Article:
Covetable piece: The pressure is too much for me to choose between the kaleidoscope cape/pantsuit combo and the triple belted wool coat in army green. Darn you Mangan. Darn you.

Images via NZFW

 

Kerri & Brooke Wanoa of WANOA FOUR

Collection: Legacy 2.0

Concept: WANOA FOUR was born from the ethos of four sisters. They are not fast-fashion nor passing fads, insisting “we are about LEGACY, who we are and where we come from.” WANOA FOUR is a brand that crosses generations. It prides itself on the ability to pass pieces like family heirlooms from one generation to the next. It’s no wonder that every piece in each collection is made specifically for the customer to hold onto as a signature keepsake “forever and for always, from us to you”.

Cultural Connection: The pair’s first collection was an expression of cultural pride & identity, steeped in handmade craftsmanship, designed and made in New Zealand. It focused on tailoring and texture. Gorgeous fabrics and pure New Zealand wools weave a legacy of their own. Warm creams contrast ink blacks and stone greys, natural linens and silks, soft cashmere and raw leather, bring a fusion of quality and bespoke detail. Timeless garments meant for longevity.

Construction: This year, Legacy 2.0 is an extension of the designer duo’s vision. A cohesive mix of cable knit wools and tailored pieces for a modern take on cool practicality. For those daring to assert elevated streetwear chic into their wardrobes, knits with perfect fits and relaxed silhouettes in navy, grays and blacks are styled seamlessly with Reeboks which conjures pure 80s nostalgia. Classic. The reverse V-neck knit yields an unpredictable element of surprise styled with a narrow skirt and pant combo.

Covetable piece: Currently craving this head-to-toe look including the sheer blouse with the repeating navy and white motif on the collar and sleeves.

 Images via NZFW

Sonya Elspeth Withers 

Collection: Sewithers

Concept: Withers is continually inspired by a traditional piece of cloth known as Siapo in Samoa, a natural cloth made from the bark of the Paper Mulberry tree otherwise known as Tapa cloth throughout Oceania. The vision for the collection was inspired by a translation of hand drawn siapo designs through digital media. The invited guest designer of the showcase  explains that she focused on adapting traditional aesthetic methods with current and accessible technology. Her profession in tailored menswear led her to reimagine a modern look for Samoan diaspora living in New Zealand.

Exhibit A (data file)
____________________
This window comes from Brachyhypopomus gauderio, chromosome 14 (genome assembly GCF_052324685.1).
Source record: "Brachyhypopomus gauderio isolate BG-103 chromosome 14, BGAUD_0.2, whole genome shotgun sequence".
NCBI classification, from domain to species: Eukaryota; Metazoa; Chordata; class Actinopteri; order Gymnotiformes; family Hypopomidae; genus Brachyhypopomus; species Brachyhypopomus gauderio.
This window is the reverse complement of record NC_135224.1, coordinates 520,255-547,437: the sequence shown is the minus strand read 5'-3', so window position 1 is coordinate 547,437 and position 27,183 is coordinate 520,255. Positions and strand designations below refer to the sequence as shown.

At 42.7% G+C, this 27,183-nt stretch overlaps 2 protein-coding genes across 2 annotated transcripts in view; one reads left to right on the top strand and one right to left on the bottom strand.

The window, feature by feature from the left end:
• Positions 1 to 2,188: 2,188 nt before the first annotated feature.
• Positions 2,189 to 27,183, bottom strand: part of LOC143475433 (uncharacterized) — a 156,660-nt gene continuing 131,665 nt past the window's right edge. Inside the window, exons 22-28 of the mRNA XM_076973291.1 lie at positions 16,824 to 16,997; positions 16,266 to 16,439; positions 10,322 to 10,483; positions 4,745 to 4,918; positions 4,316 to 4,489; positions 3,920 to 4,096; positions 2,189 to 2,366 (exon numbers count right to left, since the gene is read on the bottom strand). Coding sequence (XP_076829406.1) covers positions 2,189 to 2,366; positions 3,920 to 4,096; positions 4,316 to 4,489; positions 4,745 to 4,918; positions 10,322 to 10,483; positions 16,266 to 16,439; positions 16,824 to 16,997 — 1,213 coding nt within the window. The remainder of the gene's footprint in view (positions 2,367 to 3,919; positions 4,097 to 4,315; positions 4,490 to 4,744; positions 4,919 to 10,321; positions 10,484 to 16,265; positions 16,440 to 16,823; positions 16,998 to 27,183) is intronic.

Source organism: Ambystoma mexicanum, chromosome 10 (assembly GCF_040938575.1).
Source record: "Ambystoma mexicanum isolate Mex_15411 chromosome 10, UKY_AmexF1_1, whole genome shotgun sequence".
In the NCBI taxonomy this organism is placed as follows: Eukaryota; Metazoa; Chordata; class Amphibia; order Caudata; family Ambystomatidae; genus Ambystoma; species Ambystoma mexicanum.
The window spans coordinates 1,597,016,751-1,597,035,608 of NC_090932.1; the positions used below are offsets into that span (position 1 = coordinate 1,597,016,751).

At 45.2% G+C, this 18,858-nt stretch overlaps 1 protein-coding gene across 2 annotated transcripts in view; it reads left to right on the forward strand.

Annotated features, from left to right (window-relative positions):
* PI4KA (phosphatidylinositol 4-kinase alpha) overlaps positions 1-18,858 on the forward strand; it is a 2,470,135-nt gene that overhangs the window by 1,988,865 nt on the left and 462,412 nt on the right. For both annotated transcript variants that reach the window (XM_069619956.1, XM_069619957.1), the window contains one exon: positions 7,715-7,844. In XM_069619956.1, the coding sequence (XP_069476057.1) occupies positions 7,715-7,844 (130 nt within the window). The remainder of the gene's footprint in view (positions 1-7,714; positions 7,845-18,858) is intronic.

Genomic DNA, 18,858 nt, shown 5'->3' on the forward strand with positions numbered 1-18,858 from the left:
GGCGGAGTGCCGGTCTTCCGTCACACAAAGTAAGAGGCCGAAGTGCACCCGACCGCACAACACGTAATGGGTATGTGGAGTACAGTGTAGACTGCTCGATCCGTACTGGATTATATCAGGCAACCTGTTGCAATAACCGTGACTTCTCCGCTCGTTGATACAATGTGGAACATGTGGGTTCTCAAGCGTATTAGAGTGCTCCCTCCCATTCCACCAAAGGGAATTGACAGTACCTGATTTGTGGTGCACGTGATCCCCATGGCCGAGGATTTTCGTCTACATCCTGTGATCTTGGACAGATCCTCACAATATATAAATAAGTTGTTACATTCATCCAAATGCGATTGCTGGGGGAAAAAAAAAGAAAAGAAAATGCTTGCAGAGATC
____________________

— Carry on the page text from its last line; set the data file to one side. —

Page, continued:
Cultural Connection: Growing up as a child of mixed race to a Scottish father and a Samoan mother, Withers was never aware of the major influences her ethnic identity would play as a designer today. Withers notes, “Looking back now I have seen how important the teachings of my elders and Samoan relatives have become in providing me with a sense of respect for tradition, Samoan culture and faith.” Siapo was once worn as clothing before cotton was introduced to Samoa. As a Samoan textile designer, Withers utilizes the resources available in her environment as her ancestors once did before her.

Construction: Swithers presents a bold menswear collection combining aspects of traditional suits and vibrant pasifika themes. “As a Samoan textile designer there is always a strong conversation around cloth.” Swithers describes. A chocolate corduroy two-piece suit is featured to compliment a green fusioned siapo print shirt and a linen and merino blend jacket. To accent the collection, she reconstructs the traditional Ie Faitaga by tailoring a wrapped fabric around the waist with darts, a clasp finish and an interfaced waistband using real Siapo cloth. She synchronously honors and incorporates the traditional hand dyed methods in contrast to the technology based siapo designs throughout the collection. These pieces were then styled effortlessly with tailored suits and jackets from Harford Menswear.

Covetable piece: I have no shame in borrowing from the boys. I’ll take this one in four different colors for each season.

Images via NZFW

With a plethora of cultural idiosyncrasies to unpack among indigenous designers, perhaps it is in the best interest of the fashion industry (read: the world) to provide the necessary opportunities for creatives to honour their lineage. After all, doing so would ensure that nothing is lost in translation.

 

Now that I’ve peaked your interest, check out the NZ Post Miromoda Showcase for yourself. Which looks are  your favorites?

Footnotes

¹Māori: the indigenous people of Aotearoa (New Zealand)

²Te Reo: the official Māori language

³Ta moko: permanent body and face marking by Māori

4Marae: meeting grounds in a Māori community